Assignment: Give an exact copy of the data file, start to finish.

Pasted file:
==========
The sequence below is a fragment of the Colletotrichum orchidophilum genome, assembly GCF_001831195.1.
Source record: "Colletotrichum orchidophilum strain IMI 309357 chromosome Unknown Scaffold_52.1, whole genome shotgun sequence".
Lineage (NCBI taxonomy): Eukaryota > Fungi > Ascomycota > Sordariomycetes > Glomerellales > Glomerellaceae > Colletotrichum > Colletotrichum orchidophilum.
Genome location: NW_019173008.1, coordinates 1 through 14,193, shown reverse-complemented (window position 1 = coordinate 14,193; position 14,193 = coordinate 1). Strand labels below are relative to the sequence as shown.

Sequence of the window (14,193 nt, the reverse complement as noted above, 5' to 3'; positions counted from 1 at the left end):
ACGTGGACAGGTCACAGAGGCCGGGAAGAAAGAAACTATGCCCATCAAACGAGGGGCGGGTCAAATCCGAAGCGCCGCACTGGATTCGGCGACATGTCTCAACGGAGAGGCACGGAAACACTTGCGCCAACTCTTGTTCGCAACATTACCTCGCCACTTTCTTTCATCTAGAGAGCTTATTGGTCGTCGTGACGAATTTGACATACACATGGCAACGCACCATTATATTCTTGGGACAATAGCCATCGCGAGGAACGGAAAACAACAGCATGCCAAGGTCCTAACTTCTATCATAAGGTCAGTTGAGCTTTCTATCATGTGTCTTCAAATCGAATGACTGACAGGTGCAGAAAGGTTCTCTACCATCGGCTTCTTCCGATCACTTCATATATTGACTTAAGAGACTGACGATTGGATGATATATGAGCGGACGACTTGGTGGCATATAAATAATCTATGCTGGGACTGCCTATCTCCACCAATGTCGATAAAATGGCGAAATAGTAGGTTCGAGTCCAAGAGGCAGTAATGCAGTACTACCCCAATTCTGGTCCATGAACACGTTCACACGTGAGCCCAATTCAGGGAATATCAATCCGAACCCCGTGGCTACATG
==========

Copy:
The sequence below is a fragment of the Colletotrichum orchidophilum genome, assembly GCF_001831195.1.
Source record: "Colletotrichum orchidophilum strain IMI 309357 chromosome Unknown Scaffold_52.1, whole genome shotgun sequence".
Lineage (NCBI taxonomy): Eukaryota > Fungi > Ascomycota > Sordariomycetes > Glomerellales > Glomerellaceae > Colletotrichum > Colletotrichum orchidophilum.
Genome location: NW_019173008.1, coordinates 1 through 14,193, shown reverse-complemented (window position 1 = coordinate 14,193; position 14,193 = coordinate 1). Strand labels below are relative to the sequence as shown.

Sequence of the window (14,193 nt, the reverse complement as noted above, 5' to 3'; positions counted from 1 at the left end):
ACGTGGACAGGTCACAGAGGCCGGGAAGAAAGAAACTATGCCCATCAAACGAGGGGCGGGTCAAATCCGAAGCGCCGCACTGGATTCGGCGACATGTCTCAACGGAGAGGCACGGAAACACTTGCGCCAACTCTTGTTCGCAACATTACCTCGCCACTTTCTTTCATCTAGAGAGCTTATTGGTCGTCGTGACGAATTTGACATACACATGGCAACGCACCATTATATTCTTGGGACAATAGCCATCGCGAGGAACGGAAAACAACAGCATGCCAAGGTCCTAACTTCTATCATAAGGTCAGTTGAGCTTTCTATCATGTGTCTTCAAATCGAATGACTGACAGGTGCAGAAAGGTTCTCTACCATCGGCTTCTTCCGATCACTTCATATATTGACTTAAGAGACTGACGATTGGATGATATATGAGCGGACGACTTGGTGGCATATAAATAATCTATGCTGGGACTGCCTATCTCCACCAATGTCGATAAAATGGCGAAATAGTAGGTTCGAGTCCAAGAGGCAGTAATGCAGTACTACCCCAATTCTGGTCCATGAACACGTTCACACGTGAGCCCAATTCAGGGAATATCAATCCGAACCCCGTGGCTACATG